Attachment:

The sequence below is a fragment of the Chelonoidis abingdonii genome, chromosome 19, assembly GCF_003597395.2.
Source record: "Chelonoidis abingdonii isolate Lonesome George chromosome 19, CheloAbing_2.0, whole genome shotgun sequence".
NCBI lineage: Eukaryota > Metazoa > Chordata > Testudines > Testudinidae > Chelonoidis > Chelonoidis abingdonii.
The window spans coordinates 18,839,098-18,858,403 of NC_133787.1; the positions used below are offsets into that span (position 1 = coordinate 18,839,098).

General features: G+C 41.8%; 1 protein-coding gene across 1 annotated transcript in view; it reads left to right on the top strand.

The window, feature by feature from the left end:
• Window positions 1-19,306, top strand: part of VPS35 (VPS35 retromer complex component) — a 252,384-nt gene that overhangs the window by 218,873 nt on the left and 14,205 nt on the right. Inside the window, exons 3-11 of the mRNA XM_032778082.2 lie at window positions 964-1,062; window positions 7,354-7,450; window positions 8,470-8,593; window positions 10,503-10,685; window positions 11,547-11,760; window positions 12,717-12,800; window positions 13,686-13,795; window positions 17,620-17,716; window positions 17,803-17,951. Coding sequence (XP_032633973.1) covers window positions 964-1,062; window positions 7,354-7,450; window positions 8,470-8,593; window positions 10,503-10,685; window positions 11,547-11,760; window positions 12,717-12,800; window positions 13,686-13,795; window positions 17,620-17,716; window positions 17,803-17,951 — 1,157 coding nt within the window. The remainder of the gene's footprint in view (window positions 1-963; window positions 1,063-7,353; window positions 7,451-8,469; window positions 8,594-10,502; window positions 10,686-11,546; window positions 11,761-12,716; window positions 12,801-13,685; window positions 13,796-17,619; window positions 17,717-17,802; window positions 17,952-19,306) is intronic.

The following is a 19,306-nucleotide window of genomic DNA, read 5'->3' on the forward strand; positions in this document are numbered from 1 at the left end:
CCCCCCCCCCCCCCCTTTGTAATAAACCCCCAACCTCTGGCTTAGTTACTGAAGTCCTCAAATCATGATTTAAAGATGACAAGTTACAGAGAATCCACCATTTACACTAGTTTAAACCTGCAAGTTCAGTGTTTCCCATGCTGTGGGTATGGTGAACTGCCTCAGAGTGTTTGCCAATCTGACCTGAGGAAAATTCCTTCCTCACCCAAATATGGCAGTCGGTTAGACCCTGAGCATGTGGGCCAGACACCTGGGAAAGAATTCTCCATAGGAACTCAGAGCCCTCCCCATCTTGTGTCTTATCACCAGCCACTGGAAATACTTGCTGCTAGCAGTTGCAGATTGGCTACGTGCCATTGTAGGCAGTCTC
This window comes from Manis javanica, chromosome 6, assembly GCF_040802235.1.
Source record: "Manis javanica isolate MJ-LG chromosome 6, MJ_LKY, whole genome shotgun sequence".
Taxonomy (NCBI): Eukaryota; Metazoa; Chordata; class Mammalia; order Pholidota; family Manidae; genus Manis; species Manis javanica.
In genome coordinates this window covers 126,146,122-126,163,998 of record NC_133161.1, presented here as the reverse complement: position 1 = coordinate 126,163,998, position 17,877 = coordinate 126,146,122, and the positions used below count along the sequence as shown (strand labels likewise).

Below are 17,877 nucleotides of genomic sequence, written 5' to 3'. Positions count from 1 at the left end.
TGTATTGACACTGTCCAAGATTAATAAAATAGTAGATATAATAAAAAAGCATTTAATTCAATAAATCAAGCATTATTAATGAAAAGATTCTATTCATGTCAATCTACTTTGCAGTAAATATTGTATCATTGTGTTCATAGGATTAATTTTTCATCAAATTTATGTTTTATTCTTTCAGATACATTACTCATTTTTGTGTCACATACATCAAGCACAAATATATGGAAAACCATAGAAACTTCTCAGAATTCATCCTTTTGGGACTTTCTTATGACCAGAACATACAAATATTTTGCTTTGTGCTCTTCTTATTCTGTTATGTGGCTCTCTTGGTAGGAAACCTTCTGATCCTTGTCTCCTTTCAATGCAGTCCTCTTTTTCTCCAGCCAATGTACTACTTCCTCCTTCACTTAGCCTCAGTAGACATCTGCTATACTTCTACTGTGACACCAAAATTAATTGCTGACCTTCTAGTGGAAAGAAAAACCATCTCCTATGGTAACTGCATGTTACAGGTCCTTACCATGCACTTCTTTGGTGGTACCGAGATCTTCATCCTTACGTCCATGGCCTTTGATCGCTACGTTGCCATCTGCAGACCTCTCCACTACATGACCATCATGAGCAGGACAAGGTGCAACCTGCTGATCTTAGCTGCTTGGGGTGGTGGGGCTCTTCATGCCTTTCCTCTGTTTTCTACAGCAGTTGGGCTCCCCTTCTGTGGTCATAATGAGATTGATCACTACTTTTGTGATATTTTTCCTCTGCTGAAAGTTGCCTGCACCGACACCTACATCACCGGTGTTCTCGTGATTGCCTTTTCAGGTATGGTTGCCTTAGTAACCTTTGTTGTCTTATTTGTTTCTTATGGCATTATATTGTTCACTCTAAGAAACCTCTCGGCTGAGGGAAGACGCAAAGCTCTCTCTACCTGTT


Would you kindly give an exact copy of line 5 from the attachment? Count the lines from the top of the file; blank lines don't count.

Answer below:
General features: G+C 41.8%; 1 protein-coding gene across 1 annotated transcript in view; it reads left to right on the top strand.